After laying their eggs and incubating them for 13-14 days, it’s finally time for our canaries to see their chicks. We can offer a bit of help during their early life and give them a hand during weaning. Let’s see how.
Once the chicks have come out, the female canary will start taking care of them, and 6 to 12 hours after hatching, she’ll start feeding them. If you notice this isn’t happening, you’ll have to start feeding them yourself. During the feeding period, don’t leave their bath at wing’s reach, as the female’s wet feathers may cause the little chicks to feel cold. Don’t even think of moving the cage, as this might lead the female to abandon the nest. This first week is very delicate and mortality is high.
The first feathers start showing up between days 11 and 17, but it’ll take them a couple more days until they start beating their wings. To make things easier for them, place the nest in the lowest part of the cage, and make sure it can be easily accessed so they can come back. From the 25th day on, the chicks will start feeding by themselves, and this is when they must be separated from their parents.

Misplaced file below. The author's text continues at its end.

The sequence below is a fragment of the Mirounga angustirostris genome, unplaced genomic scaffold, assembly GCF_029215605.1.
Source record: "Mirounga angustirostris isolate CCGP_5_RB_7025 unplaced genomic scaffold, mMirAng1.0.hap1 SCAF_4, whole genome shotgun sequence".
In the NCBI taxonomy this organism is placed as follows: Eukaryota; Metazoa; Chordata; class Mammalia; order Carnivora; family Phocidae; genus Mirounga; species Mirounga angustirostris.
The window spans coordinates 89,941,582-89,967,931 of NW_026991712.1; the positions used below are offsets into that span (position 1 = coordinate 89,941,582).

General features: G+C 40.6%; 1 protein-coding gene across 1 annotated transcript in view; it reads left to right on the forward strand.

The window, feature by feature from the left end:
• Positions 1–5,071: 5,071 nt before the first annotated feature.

The female will start losing interest in the chicks and then will begin building a new nest. For this reason, make sure a second nest is available in the cage, together with soft material she can use to pad it. Ferplast nests are available in different shapes and sizes, in natural wood or wicker, and can be hooked to the cage or placed at its bottom.
The male is now in charge of taking care of the chicks until they’re fully autonomous. During this phase, it’s advisable to separate the male and the female from the chicks: to keep them from disturbing the female, a simple partition is enough – it’s included with Ferplast’s Canto cage. In this manner, the female will be free to work on the nest and the chicks will keep on being fed by their father through the cage bars, until they’re fully weaned.
Chicks can feed on their own when they’re about one month old. When this happens, remove the partition and place them in another cage, such as Piano 5, perfect to house a litter of cheerful canary chicks. Medium-sized and complete with accessories, Piano 5 comes with two practical removable trays to make cleaning and maintenance easier.
The couple is therefore left in peace for another brood, another cycle of life.